B.A. in Sociology
Impact social change through a better understanding of people, cultures, and relationships.
Sociology majors study the ways people, through their individual and collective actions, create and change social relationship patterns. The focus of study ranges from everyday family life to corporate relations in the global economy, looking at social factors such as race, ethnicity, gender, age, education, and social class.
Sociology stresses interaction between individuals and groups, and it focuses on cultural diversity and patterns that affect social issues and problems. The sociological perspective is crucial for success working in today's multi-ethnic communities and organizations and for success in international business operations. In fact, a national study revealed that 96% of American employers believe being comfortable working with colleagues, customers, and/or clients from diverse cultural backgrounds is a very important skill for college graduates.*
Elective courses allow majors to focus on their particular areas of interest. Students have the opportunity to engage in original research, present at conferences, and participate in social activism. They are encouraged to take on related internships to gain valuable experience and to build their resumes and professional networks ahead of graduation.
Graduates are well-prepared for graduate study, as well; they can pursue master’s degrees in many areas of study, or go on to attend law school.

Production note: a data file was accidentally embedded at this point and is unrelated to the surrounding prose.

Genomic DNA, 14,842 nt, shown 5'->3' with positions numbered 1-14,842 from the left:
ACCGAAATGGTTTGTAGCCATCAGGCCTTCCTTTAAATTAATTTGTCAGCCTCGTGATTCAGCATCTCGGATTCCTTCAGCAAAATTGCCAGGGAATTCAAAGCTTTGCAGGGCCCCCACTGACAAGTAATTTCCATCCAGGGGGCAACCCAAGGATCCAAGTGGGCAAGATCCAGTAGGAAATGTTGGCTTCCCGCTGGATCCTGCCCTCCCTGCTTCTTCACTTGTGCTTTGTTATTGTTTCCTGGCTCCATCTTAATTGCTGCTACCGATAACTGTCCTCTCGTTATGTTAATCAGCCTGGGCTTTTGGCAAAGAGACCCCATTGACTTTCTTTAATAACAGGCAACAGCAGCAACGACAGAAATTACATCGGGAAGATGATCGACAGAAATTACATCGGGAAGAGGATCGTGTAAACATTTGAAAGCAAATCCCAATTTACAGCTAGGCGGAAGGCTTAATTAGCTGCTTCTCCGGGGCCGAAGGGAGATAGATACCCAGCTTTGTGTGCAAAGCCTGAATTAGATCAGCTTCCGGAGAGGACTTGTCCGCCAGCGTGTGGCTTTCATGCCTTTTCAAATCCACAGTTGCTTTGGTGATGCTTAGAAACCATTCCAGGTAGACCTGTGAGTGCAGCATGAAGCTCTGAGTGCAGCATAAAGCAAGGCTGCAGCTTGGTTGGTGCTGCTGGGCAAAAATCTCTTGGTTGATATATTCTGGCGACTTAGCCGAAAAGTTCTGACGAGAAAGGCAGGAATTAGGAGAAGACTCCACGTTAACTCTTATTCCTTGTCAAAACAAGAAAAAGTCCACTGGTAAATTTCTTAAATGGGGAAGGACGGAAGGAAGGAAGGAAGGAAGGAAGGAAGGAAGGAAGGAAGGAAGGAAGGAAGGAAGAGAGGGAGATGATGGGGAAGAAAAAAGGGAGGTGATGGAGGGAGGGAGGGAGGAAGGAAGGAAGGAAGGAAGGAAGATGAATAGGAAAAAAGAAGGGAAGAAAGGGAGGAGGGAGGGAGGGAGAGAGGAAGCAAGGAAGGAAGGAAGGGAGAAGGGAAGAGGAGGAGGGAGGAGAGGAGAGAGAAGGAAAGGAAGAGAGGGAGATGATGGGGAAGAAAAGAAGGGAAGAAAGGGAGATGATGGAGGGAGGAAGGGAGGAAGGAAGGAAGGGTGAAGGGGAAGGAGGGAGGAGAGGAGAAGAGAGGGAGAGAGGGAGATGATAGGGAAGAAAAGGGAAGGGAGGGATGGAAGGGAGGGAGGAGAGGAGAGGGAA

Rivier University is a College of Distinction.
Department of Sociology
Rivier's high-quality, hands-on bachelor's and master's programs prepare students for leadership roles in a global environment. For more information, visit the Department of Sociology.
B.A. in Sociology graduates can pursue roles as:
- Counselors and psychologists
- Human and social services workers
- Human resource managers and directors
- Community activists and planners
- Marketing and public relations personnel
- Teachers and corporate trainers
Note: Some careers, especially for counselors, psychologists, and teachers, will require additional graduate study and/or certification.
*Association of American Colleges and Universities (AACU)
survey, ”It Takes More than a Major: Employer Priorities for College Learning
and Student Success.” April 10, 2013.